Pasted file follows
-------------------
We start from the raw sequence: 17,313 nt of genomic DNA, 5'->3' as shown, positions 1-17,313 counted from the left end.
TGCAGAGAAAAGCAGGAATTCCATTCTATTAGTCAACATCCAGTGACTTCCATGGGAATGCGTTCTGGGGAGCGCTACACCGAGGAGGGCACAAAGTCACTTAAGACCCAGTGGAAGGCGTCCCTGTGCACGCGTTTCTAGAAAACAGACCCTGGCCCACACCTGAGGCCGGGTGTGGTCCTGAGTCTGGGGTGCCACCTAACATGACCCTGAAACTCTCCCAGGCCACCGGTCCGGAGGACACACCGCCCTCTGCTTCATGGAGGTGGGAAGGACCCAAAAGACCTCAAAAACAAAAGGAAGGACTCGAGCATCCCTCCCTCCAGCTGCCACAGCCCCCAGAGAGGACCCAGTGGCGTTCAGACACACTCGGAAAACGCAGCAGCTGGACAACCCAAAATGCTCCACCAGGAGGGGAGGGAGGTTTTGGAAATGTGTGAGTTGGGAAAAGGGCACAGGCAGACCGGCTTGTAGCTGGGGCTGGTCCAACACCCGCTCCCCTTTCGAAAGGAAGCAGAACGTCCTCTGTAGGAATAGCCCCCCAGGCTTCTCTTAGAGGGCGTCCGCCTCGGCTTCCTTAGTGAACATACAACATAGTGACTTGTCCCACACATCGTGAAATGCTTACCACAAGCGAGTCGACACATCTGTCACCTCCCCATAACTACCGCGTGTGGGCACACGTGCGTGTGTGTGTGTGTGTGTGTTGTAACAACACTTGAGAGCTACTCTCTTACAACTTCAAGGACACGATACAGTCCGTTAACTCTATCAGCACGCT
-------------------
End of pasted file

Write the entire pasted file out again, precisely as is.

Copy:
We start from the raw sequence: 17,313 nt of genomic DNA, 5'->3' as shown, positions 1-17,313 counted from the left end.
TGCAGAGAAAAGCAGGAATTCCATTCTATTAGTCAACATCCAGTGACTTCCATGGGAATGCGTTCTGGGGAGCGCTACACCGAGGAGGGCACAAAGTCACTTAAGACCCAGTGGAAGGCGTCCCTGTGCACGCGTTTCTAGAAAACAGACCCTGGCCCACACCTGAGGCCGGGTGTGGTCCTGAGTCTGGGGTGCCACCTAACATGACCCTGAAACTCTCCCAGGCCACCGGTCCGGAGGACACACCGCCCTCTGCTTCATGGAGGTGGGAAGGACCCAAAAGACCTCAAAAACAAAAGGAAGGACTCGAGCATCCCTCCCTCCAGCTGCCACAGCCCCCAGAGAGGACCCAGTGGCGTTCAGACACACTCGGAAAACGCAGCAGCTGGACAACCCAAAATGCTCCACCAGGAGGGGAGGGAGGTTTTGGAAATGTGTGAGTTGGGAAAAGGGCACAGGCAGACCGGCTTGTAGCTGGGGCTGGTCCAACACCCGCTCCCCTTTCGAAAGGAAGCAGAACGTCCTCTGTAGGAATAGCCCCCCAGGCTTCTCTTAGAGGGCGTCCGCCTCGGCTTCCTTAGTGAACATACAACATAGTGACTTGTCCCACACATCGTGAAATGCTTACCACAAGCGAGTCGACACATCTGTCACCTCCCCATAACTACCGCGTGTGGGCACACGTGCGTGTGTGTGTGTGTGTGTGTTGTAACAACACTTGAGAGCTACTCTCTTACAACTTCAAGGACACGATACAGTCCGTTAACTCTATCAGCACGCT